Won Falls Most in Two Weeks as Drop in Oil Damps Risk Sentiment

  • Global funds withdrew $4 billion from Korean shares in 4Q
  • Nation's bonds rise, giving annual return of 6.1 percent

South Korea’s won fell the most in two weeks as consistently weak commodity prices damp risk appetite just as outflows from the nation’s shares are rising.

Brent crude resumed its slide on Monday toward an 11-year low after Saudi Arabia unveiled a budget that factors in reduced prices even as the world’s biggest producer maintains output. Global investors have pulled $4 billion from South Korean equities this quarter, set for the first net annual withdrawal in four years, amid lingering concern global growth will slow.

"Concern for stock outflows persists as too low oil prices will hurt oil-producing nations as well as some emerging economies," said Jeon Seung Ji, a Seoul-based currency analyst at Samsung Futures Inc. "Exporters’ dollar sales will prevent any steep drop in the currency amid thin year-end trading."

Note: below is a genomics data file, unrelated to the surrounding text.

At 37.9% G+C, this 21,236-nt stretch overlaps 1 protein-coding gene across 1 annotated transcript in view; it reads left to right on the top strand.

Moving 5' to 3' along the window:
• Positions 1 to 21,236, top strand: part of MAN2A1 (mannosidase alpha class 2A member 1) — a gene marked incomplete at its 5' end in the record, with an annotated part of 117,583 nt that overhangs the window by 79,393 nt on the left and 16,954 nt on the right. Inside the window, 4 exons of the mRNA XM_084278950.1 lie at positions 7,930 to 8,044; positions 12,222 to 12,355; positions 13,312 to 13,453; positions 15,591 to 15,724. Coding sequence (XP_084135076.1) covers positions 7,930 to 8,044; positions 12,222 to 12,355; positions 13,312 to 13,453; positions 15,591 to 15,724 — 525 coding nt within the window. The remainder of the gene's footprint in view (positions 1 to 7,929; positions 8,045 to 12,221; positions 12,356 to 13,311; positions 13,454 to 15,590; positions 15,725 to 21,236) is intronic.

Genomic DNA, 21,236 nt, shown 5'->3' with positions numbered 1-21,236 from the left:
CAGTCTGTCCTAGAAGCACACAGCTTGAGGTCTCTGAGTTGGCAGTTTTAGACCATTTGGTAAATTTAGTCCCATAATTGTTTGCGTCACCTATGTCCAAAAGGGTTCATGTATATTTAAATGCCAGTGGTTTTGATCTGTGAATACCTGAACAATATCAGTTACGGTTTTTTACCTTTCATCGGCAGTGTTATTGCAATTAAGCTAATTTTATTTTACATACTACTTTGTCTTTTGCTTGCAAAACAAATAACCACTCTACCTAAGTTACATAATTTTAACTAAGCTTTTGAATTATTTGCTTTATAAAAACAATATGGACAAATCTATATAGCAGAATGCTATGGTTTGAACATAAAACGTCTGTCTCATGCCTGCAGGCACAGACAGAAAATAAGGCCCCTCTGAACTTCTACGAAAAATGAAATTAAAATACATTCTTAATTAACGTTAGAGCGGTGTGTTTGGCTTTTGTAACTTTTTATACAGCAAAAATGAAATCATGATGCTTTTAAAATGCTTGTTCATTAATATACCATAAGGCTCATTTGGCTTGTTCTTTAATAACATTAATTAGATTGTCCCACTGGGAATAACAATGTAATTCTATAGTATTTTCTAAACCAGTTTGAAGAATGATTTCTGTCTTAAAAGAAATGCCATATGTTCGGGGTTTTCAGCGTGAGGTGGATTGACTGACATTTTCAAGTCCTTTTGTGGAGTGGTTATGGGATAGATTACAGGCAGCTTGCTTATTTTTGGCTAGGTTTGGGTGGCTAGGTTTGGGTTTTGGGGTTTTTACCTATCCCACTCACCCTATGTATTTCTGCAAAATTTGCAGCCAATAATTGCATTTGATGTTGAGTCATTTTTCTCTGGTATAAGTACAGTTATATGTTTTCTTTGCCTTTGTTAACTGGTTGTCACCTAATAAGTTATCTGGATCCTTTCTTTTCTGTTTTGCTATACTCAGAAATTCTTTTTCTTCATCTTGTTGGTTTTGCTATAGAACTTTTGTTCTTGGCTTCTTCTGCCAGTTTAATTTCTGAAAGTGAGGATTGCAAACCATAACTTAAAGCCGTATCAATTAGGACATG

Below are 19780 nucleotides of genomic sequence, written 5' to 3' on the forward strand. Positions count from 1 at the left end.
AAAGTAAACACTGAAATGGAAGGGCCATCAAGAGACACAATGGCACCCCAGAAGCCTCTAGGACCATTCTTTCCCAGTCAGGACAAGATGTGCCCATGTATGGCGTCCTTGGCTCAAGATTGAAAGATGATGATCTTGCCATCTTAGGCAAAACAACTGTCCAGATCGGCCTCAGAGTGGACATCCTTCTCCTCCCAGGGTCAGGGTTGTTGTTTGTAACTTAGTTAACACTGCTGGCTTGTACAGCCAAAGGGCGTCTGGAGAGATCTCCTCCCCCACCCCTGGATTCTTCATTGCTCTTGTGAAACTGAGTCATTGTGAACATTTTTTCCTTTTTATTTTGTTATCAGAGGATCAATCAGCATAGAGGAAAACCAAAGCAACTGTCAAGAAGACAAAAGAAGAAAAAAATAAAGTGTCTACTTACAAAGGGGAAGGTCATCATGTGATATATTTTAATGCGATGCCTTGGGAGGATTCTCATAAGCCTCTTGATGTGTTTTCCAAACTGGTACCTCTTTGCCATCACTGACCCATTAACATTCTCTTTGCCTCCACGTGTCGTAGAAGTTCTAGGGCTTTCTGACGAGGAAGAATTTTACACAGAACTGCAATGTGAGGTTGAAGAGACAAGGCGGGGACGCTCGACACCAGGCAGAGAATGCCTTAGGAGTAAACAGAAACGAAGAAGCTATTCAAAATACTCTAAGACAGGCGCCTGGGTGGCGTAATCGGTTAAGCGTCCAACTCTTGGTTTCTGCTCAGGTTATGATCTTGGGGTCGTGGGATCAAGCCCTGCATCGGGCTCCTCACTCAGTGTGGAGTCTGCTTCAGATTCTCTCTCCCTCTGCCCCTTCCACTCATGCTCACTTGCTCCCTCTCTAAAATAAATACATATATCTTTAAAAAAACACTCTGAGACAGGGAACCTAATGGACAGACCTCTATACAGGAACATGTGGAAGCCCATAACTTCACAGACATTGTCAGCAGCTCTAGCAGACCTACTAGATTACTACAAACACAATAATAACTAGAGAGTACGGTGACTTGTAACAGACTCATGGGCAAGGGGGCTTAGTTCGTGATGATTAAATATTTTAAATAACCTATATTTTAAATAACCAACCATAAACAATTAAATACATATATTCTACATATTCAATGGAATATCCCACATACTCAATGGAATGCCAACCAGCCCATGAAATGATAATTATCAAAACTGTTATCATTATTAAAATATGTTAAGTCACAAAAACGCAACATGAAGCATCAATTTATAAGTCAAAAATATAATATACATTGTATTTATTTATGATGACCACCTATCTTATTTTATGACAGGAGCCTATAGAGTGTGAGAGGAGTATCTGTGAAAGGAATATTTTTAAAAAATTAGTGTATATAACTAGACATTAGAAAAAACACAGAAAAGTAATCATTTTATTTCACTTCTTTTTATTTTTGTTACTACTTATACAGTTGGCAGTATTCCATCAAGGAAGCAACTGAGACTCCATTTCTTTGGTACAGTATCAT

The won weakened 0.4 percent, the biggest drop since Dec. 14, to close at 1,169.68 a dollar in Seoul, data compiled by Bloomberg show. It led losses in Asian on Tuesday and has depreciated 6 percent in 2015, headed for the biggest yearly decline since the global financial crisis in 2008. The Kospi index of shares rose 0.1 percent, after earlier falling as much as 0.9 percent.

Brent fell 3.4 percent on Monday to $36.62 a barrel and reached $35.98 on Dec. 22, the lowest since 2004. The commodity was 0.2 percent higher on Tuesday.

The Bank of Korea will release minutes of its Dec. 10 policy meeting at 4 p.m. local time on Tuesday. The central bank kept its benchmark interest rate at a record low of 1.5 percent for a sixth month in December, citing uncertainties for economic growth.

Government bonds rose, with the three-year yield falling three basis points to 1.65 percent, Korea Exchange prices show. The 10-year yield declined by the same amount to 2.06 percent. The nation’s sovereign notes have returned 6.1 percent in 2015, compared with more than 9 percent last year, according to a Bloomberg index.

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